We’ve all spent more time at home over the past year, and many of us are finding we need more space. We’re cooking more at home, and many older kitchens need more room for storage and better traffic flow. We’re also seeing demographic changes, such as the rise in multi-generational households, and remote work or schooling is more productive in a dedicated area.
Whether you’d like to add a private home office, an extra bedroom (or two), an in-law suite, or an expanded kitchen or living space, a home addition may be the answer.
No. 1 Adding a Room
Building onto your existing home, usually to the side or the back, is the most common and expected way to add the space you want. You can add a family gathering space, create a larger kitchen with an informal dining area, a sunroom, or an in-law suite. Mudroom additions on the family’s main entrance build in buffer zones for boots, shoes, cleats, jackets, backpacks, and all the other “stuff” that can clutter your main living area.
You’re not limited to only adding space to the first floor. Adding another story to the addition is another factor to consider. The second story can be joined with the existing second level to create better flow, a more private primary suite, a home office, craft room, or kids’ hangout.
One of the drawbacks of building out is the increased time it takes for site preparation, excavation, and foundation work. One of the benefits is that it’s all taking place outside of your main living space.
No. 2 Building Up, Not Out
In many cases, building up may be better than building out. It’s not the first thing people expect when you talk about additions, but it can often be the right choice.
There can be limitations to how much of your lot can be used, due to site conditions or zoning requirements. You may have to work with setbacks dictating the building envelope on your land, or you’re on too steep of a grade to make it work. There may be restrictions on the amount of “impervious surfaces” — things like roofs, driveways, and patios that shed rain — due to water runoff and other issues. Other structures such as play equipment, patios or a pool may limit your usable space. You may simply love your outdoor space, and want to keep it.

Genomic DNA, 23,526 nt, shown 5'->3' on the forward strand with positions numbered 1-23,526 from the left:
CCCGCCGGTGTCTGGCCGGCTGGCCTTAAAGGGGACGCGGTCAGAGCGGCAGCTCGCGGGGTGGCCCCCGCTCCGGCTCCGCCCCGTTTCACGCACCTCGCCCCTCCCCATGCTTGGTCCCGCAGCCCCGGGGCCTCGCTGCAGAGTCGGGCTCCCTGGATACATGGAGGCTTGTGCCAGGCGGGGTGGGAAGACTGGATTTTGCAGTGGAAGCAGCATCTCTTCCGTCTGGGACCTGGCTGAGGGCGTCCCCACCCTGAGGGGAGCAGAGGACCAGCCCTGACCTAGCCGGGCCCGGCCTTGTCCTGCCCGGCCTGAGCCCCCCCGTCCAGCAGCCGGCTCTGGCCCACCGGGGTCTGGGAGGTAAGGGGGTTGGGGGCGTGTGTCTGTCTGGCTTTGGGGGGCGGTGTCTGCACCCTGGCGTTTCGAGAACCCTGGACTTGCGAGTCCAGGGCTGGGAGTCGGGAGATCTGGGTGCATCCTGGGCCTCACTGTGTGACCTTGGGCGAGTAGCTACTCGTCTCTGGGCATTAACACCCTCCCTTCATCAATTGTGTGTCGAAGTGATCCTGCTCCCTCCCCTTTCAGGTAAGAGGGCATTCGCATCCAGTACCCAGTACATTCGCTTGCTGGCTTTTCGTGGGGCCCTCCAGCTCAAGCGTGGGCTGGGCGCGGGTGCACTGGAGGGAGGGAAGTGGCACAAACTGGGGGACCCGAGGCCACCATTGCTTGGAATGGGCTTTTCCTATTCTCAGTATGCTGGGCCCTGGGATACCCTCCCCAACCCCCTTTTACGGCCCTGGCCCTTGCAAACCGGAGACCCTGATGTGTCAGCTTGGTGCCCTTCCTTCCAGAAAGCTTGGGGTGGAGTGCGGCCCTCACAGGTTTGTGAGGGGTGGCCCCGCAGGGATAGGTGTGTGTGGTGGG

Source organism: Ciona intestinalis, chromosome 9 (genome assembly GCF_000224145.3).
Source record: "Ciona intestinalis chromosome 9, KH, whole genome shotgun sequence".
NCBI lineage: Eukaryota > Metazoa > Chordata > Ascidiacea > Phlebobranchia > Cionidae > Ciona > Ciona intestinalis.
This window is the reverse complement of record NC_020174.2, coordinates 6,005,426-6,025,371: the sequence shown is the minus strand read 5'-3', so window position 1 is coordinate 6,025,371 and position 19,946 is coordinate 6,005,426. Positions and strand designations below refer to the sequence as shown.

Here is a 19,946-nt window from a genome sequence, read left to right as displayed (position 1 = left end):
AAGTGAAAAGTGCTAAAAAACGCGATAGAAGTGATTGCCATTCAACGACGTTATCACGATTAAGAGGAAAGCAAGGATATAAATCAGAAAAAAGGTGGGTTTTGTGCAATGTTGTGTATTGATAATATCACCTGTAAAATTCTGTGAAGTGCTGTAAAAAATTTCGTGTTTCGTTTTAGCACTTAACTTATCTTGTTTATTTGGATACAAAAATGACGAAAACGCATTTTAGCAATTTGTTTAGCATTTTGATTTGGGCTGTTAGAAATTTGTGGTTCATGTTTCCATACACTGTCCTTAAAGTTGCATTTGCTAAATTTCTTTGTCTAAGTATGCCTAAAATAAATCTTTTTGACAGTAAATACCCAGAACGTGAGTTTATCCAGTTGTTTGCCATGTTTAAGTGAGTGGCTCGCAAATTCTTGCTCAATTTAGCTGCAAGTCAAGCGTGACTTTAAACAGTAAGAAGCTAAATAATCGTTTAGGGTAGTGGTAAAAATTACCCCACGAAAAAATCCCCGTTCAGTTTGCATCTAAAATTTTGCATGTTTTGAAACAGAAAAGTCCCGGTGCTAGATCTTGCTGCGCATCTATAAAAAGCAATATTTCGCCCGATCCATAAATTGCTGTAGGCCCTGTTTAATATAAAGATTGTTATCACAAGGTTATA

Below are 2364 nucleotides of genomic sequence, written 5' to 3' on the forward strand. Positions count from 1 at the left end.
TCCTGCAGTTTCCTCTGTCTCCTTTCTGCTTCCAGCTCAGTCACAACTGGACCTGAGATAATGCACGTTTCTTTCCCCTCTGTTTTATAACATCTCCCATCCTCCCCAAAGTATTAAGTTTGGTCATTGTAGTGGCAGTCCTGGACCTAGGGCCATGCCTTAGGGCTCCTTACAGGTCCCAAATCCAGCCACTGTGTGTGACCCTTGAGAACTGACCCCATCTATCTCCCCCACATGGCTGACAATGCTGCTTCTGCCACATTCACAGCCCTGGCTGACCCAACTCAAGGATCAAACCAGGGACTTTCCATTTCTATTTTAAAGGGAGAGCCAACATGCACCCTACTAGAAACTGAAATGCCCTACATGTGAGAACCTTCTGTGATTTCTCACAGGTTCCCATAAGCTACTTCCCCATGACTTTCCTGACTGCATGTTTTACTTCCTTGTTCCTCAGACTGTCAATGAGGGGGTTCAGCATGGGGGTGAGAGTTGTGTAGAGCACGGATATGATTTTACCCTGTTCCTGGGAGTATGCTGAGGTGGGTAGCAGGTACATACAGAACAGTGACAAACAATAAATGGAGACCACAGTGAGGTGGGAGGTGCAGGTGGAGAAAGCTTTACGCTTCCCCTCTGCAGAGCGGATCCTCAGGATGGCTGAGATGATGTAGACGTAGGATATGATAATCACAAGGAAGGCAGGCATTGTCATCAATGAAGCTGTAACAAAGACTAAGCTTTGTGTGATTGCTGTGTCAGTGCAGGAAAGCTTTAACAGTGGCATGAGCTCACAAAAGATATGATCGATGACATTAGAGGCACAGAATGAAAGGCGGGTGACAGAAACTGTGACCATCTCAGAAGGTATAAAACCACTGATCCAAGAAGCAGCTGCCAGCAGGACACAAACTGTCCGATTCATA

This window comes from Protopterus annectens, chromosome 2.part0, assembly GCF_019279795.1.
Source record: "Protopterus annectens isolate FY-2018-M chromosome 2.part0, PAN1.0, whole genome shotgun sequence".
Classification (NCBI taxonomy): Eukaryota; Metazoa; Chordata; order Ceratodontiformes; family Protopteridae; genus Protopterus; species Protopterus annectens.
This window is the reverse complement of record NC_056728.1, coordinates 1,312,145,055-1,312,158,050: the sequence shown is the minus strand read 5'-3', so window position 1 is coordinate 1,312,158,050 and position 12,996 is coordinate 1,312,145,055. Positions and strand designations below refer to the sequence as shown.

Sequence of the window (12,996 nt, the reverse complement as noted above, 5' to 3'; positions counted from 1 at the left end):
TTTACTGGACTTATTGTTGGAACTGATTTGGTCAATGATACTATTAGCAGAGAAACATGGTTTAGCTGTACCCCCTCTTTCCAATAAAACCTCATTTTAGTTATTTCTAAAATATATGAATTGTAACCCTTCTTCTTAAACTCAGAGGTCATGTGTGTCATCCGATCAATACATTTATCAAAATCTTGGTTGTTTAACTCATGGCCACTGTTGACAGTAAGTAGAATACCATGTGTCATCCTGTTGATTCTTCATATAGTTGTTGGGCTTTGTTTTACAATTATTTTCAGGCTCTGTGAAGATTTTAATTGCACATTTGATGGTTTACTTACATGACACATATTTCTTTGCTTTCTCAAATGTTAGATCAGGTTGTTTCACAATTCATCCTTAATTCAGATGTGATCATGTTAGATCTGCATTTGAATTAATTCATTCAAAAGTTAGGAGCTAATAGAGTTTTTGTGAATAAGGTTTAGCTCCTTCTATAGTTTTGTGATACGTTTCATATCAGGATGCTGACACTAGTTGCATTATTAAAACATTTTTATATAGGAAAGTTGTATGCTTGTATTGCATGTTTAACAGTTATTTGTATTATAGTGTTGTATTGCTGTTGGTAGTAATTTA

That’s when building up is the best solution.
Adding space above your existing floor plan avoids taking up yard space, takes advantage of your existing foundation, and adds valuable square footage. It can turn a standard ranch home into a gracious and roomy two-story home.
No. 3 Pop the Top
Attic space can become a full-floor bedroom suite, home office, or extra family living space. Even if you have a small A-shaped attic with little headroom. A whole new silhouette can be created for the exterior, front and back, with a new roofline and added windows for light and ventilation.
If you want to preserve the front elevation and look of your home, more space can be made by adding a shed dormer to the back of the attic area. This creates enough headroom for comfortable living. Converting and remodeling the area over an attached garage is also a popular option.
No. 4 Face the Front
Often, there’s room for an addition to the front of a home. A generous and gracious front porch can boost curb appeal and add comfortable outdoor living space. Many homes built in since the 1960s have front doors that open directly into the living room. Adding a new entryway ushers family and friends into your home in a more welcoming way, and can add closet space.
No. 5 Style Matters
Because you’re adding to the exterior of your home, the design style matters to create a cohesive look. If the current exterior style of your home isn’t to your taste, it’s a perfect opportunity to upgrade materials or colors of stucco, siding, or paint.
To see a real-life example of how we approach adding space and style to a home, below is a video that shows just what’s possible with creative thinking and fine craftsmanship.